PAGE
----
This last semester I joined I book group. We decided that we wanted to find a book that was at least marginally related to Iran giving the rising tensions at the time (a trend that has continued). We decided to read the book The Ungrateful Refugee: What Immigrants Never Tell You by Dina Nayeri.
The book begins shortly after the Iranian Revolution of 1979 during the Iran-Iraq War. Nayeri’s mother converts to Christianity after a trip to London which makes life hard on the family as the new revolutionary government distrusts those who aren’t devout Shiite Muslims. They ultimately emigrate to Oklahoma where they continue to face discrimination because of their Iranian heritage.
Nayeri recounts her experiences of trying to be grateful for her new life where she is safe from governmental persecution but suffered at the hands of the American citizenry. This led to conversations in our book group about discrimination against people in the U.S. today and what groups tended to be the most affected. We more or less decided that generally, immigrants from Central America and the Middle East tend to be the most marginalized in the U.S., similar to how other ethnic groups have been discriminated against (Irish, Italians, etc etc etc).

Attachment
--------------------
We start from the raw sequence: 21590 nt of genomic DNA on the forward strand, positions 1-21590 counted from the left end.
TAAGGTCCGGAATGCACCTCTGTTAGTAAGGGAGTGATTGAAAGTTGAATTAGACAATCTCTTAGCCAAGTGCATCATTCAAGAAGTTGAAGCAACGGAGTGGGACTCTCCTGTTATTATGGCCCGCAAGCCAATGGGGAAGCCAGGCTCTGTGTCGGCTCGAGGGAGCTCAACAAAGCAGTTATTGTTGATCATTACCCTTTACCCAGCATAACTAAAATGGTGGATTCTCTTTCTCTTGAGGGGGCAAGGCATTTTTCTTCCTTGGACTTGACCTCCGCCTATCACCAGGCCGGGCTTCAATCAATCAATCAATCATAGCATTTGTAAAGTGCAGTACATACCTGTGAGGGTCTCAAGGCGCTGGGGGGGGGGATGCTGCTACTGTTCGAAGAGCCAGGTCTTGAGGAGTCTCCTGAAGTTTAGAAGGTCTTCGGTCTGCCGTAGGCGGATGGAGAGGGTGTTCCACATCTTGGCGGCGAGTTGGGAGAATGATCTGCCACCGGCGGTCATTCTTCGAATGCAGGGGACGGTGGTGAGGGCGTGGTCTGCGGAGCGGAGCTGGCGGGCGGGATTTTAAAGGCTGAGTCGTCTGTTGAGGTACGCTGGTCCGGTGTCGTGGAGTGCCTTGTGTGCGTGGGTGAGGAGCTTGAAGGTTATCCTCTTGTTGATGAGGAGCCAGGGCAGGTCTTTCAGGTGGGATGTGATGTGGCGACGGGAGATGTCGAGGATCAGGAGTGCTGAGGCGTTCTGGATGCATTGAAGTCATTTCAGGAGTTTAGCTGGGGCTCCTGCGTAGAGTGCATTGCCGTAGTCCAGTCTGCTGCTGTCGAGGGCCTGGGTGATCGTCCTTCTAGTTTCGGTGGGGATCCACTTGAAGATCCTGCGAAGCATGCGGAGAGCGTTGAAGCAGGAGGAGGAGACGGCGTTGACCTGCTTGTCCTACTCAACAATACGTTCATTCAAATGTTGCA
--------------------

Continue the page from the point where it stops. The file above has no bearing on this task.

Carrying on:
For me, the book showed a unique insight into how to the American dream does not always apply to those we welcome into our country. It is possible for refugees to be physically safe in our country but that does not mean that they feel safe or welcomed. This problem can only get better as time goes on if American prejudices change, albeit gradually.